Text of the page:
#4 Encourage empathy

Children develop empathy by experiencing it firsthand [3]. Encouraging your child to practice kindness is only part of the solution. The most powerful way to teach empathy is to demonstrate kindness, including self-compassion, compassion for family, friends and for strangers, in everyday life [8]. Encourage your child to be curious about other people’s feelings and perspectives, and to consider the reasons behind others’ actions [6].

Commit to giving your child your full attention as you acknowledge their perspective by verbally reflecting back what you hear [2]. Ask questions and express empathy for how they feel [2]. Feeling understood triggers soothing biochemicals and strengthens the neural pathways that will allow them to effectively soothe themselves as they grow older [3].

Within your family encourage strong, healthy relationships [7] and teach the importance of sincere apologies, appreciation and gratitude [7]. Show your child how to effectively and empathetically negotiate different viewpoints to maintain relationships while preserving a healthy sense of self [8].

#5 Demonstrate positive emotional intelligence skills in daily life

Children watch their parents closely and naturally learn to imitate their healthy and unhealthy emotional coping habits. Studies suggest that a parent’s emotional intelligence has a direct impact on a child’s development of emotional intelligence [14]. Therefore, by actively cultivating mindfulness and your emotional intelligence, you can help your child increase their own [3]. To help your child become acquainted with a process to manage emotions, describe the emotions that you experience throughout the day and illustrate how you found constructive solutions to handle them [9]. l Encourage your child to demonstrate emotional responsibility in their relationships with others while promoting self-acceptance of mistakes with the understanding that learning how to deal effectively with emotions is an ongoing process [10].

#6 Guide your child toward choosing a healthy emotional expression

Children need to feel safe to express their feelings, but they also need to learn how to find positive, constructive solutions for difficult emotions [3]. Reinforce that while all emotions are acceptable, some behaviours are not [2]. The first step is to help your child reflect on and identify the triggers for their emotions [5]. Talking through what triggers their emotions will help them understand that negative emotions stem from a certain unmet need and may not be what they first appear [5]. For example, what bubbles to the surface as anger may not actually signal true anger but instead, come from feeling helpless or sad.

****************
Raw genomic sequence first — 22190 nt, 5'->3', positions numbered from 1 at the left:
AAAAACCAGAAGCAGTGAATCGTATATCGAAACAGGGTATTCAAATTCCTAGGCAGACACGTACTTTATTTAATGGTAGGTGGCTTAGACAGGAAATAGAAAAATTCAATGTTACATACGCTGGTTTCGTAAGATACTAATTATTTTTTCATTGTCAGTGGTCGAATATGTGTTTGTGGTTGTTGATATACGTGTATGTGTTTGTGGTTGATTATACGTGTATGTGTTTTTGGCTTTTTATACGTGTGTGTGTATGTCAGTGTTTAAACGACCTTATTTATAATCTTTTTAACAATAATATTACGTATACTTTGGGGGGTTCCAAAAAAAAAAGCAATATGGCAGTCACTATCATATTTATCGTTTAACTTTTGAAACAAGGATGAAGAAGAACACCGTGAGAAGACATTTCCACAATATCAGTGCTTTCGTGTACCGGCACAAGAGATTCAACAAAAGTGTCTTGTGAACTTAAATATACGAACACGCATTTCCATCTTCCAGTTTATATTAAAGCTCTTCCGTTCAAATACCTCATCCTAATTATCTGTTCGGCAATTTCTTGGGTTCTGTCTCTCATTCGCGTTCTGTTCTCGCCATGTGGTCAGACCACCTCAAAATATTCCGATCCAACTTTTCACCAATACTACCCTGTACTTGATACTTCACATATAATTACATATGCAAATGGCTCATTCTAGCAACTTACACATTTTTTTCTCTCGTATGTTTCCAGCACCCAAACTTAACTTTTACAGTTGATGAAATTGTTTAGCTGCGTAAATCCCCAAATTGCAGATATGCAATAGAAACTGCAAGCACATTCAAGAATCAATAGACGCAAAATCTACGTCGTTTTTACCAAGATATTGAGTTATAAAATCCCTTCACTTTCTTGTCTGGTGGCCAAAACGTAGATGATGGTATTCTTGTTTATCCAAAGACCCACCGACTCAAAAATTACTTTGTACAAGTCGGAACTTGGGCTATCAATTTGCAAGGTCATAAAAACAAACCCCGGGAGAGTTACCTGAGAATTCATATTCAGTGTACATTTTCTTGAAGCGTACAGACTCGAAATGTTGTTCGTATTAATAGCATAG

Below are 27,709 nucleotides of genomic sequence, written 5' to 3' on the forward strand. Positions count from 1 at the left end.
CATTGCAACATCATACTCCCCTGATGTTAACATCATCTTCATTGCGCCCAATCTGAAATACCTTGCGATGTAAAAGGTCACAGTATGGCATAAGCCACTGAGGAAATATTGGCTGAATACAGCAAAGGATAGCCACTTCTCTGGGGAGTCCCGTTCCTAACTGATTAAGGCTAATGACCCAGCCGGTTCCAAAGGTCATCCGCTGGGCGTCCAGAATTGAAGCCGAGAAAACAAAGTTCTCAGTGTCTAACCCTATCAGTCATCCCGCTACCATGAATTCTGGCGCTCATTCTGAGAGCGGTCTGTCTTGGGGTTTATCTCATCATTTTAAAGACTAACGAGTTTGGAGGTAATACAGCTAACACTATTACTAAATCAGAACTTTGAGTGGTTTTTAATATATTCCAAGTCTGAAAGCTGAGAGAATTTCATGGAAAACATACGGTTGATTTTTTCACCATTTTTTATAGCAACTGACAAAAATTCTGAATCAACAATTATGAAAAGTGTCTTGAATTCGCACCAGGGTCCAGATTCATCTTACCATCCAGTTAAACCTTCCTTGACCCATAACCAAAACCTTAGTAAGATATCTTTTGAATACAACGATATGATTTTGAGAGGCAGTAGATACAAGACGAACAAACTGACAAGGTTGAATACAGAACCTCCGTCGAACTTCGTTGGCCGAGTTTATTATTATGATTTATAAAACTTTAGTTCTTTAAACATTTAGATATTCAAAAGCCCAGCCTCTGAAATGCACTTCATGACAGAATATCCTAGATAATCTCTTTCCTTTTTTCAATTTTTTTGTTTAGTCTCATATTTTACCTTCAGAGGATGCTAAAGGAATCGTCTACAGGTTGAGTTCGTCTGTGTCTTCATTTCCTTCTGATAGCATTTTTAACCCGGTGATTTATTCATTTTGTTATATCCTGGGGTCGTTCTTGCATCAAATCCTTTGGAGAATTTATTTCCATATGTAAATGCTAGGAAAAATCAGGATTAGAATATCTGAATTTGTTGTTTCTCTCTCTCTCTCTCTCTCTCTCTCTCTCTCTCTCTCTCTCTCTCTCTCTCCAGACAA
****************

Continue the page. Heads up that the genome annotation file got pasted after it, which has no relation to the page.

Your child may need coaching to learn how to slow down and consider whether the behaviour they are exhibiting is a positive way to deal with that emotion [3]. As impulsivity undermines emotional intelligence, encourage them to stop and think about how they feel before they act [9]. Help them understand how to recognise anger, its purpose and role, and how to channel it calmly and constructively [4]. By teaching them how to tolerate negative or uncomfortable emotions in a mindful way, you can help them develop healthy self-control [9] and employ self-soothing to turn negative emotions into neutral or positive ones [3].

Final thoughts

From helping their child understand the role of emotions to recognising emotions as an opportunity for learning, fostering empathy and building constructive problem-solving skills, parents play a crucial role in helping their child develop a strong emotional intelligence. Investing in strategies to help your child’s development of emotional intelligence will help them become more self-aware and socially competent adults with strong conflict management skills [2, 8].

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  1. http://www.education.vic.gov.au/Documents/about/programs/bullystoppers/afemotional.pdf
  2. https://www.gottman.com/blog/strengthen-childs-emotional-intelligence/
  3. http://www.ahaparenting.com/parenting-tools/emotional-intelligence/steps-to-encourage
  4. https://www.heysigmund.com/raising-kids-emotionally-intelligent-kids-teens-anger-how-to-be-the-boss-of-your-brain/
  5. https://psychcentral.com/blog/4-steps-to-increase-your-childs-emotional-intelligence/
  6. https://globalnews.ca/news/3713511/how-to-teach-your-kids-emotional-intelligence-life-skills/
  7. https://www.inc.com/bill-murphy-jr/want-to-raise-emotionally-intelligent-kids-7-important-things-to-teach-them.html
  8. https://www.heysigmund.com/social-emotional-intelligence/
  9. https://www.rd.com/advice/parenting/emotionally-intelligent-child/https://www.psychologytoday.com/us/blog/compassion-matters/201603/why-we-need-teach-kids-emotional-intelligence
  10. https://www.gottman.com/blog/3-dos-donts-raising-emotionally-intelligent-kids/
  11. https://www.todaysparent.com/kids/kids-health/eq-vs-iq-why-emotional-intelligence-will-take-kids-farther-in-life/
  12. https://theconversation.com/preventing-bullying-with-emotional-intelligence-25992
  13. Turculet A, Tulbure C. (2014). The Relation Between the Emotional Intelligence of Parents and Children.
  14. https://www.gottman.com/blog/turn-toward-instead-of-away/